Invitation: We’ll gather - Afghan newcomers as well as health care professionals, representatives of organizations working with Afghans, and friends and volunteers caring for Afghan and other refugees - to share information and explore this important topic.
Date: Tuesday, May 23, 2:00-4:00pm; American University, Department of Sociology, Main Campus, Mary Graydon Center Room 245. For more information and to register to join us, see here.
Venue: American University
- Prof. M. Bashir Mobasher, Postdoc, American University Department of Sociology; Antidiscrimination Advocate; Researcher & Author; and American University’s first Afghan Exile Scholar Postdoctoral Fellow
Ms. Yvonne Clarke, recipient of the Meritorious Silver Medal for commitment and devotion in support of the President’s humanitarian action for Afghan refugees in the US
Dr. Hosai Hesham, Executive Director, Afghan Medical Professionals Association of America (AMPAA)
Ms. Raghad Bushnaq, Founder & Executive Director, Mozaic DMV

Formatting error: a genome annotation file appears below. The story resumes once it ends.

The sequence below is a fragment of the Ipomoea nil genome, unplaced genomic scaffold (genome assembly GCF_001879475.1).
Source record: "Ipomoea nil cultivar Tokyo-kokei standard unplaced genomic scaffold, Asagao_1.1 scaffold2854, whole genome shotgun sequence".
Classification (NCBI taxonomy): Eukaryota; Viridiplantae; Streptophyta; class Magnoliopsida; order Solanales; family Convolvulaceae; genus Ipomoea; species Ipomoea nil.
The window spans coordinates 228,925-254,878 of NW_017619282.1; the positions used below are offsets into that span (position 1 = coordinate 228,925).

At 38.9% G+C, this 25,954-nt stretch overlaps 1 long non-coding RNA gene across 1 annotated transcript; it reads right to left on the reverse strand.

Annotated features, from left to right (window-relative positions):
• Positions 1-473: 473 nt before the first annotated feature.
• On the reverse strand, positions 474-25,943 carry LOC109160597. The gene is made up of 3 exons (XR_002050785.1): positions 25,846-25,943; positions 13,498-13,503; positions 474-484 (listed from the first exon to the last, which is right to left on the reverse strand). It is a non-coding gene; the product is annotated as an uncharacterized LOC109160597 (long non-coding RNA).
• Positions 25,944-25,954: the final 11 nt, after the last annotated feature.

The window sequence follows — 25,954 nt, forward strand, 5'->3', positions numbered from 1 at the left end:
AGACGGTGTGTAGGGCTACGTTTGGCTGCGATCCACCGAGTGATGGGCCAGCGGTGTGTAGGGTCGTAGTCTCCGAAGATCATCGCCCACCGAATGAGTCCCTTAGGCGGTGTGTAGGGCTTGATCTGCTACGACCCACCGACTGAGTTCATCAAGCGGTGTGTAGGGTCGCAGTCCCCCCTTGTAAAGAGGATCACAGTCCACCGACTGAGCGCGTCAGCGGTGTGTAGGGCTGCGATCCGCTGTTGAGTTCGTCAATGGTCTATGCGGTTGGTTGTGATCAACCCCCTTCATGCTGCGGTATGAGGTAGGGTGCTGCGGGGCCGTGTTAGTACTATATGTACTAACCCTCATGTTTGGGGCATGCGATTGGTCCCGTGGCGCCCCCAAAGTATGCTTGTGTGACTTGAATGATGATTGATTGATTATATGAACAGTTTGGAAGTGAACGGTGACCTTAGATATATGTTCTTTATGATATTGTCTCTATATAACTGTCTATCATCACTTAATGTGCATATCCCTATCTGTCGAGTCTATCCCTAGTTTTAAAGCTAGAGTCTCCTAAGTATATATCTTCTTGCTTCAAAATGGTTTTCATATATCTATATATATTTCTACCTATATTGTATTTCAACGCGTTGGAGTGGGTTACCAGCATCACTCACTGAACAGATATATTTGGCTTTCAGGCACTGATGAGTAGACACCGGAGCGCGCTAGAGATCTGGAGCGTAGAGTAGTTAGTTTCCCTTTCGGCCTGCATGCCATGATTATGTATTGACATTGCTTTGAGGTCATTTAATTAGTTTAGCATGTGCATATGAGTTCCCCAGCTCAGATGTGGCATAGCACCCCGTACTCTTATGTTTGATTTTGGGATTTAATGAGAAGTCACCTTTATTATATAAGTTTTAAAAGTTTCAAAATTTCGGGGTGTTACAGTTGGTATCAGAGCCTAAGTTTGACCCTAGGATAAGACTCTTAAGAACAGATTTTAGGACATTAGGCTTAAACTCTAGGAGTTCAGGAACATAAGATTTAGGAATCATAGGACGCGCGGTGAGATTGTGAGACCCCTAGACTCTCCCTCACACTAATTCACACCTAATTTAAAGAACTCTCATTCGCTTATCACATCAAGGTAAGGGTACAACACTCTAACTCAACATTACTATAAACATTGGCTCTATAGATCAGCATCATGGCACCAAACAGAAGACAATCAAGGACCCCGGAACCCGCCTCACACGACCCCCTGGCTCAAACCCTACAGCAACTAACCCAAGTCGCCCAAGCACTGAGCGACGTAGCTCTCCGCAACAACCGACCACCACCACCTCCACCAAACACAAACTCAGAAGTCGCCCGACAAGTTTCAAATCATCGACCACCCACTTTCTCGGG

Sponsor: Washington Center for International Education
Co-Sponsor and Host: American University’s Immigrant Lab
Program Co-Sponsors: Afghan Medical Professionals Association of America (AMPAA) and Mozaic
Location: American University Campus, Mary Graydon Center Room 245, 4400 Massachusetts Avenue Northwest Washington, DC 20016
Program Description: The Taliban takeover of Afghanistan in August 2021 created a refugee crisis, with more than 88,500 Afghans arriving in the U.S. since August 2021, with more than 6000 settling in Maryland and Virginia.
Many Afghan newcomers have medical and mental health concerns that require immediate attention as well as long-term care far beyond their immediate settlement needs. Food insecurity because of unemployment, chronic health conditions, lack of access to healthcare, and mental health concerns arising from the traumas of the country’s collapse, uncertainty regarding friends and loved ones still in Afghanistan, and the pressures of resettlement all affect newcomers.
For new immigrants, accessing healthcare services has always been challenging because of cultural, linguistic and economic barriers – and the barriers to health and well-being are even greater for Afghan newcomers because of language and cultural barriers.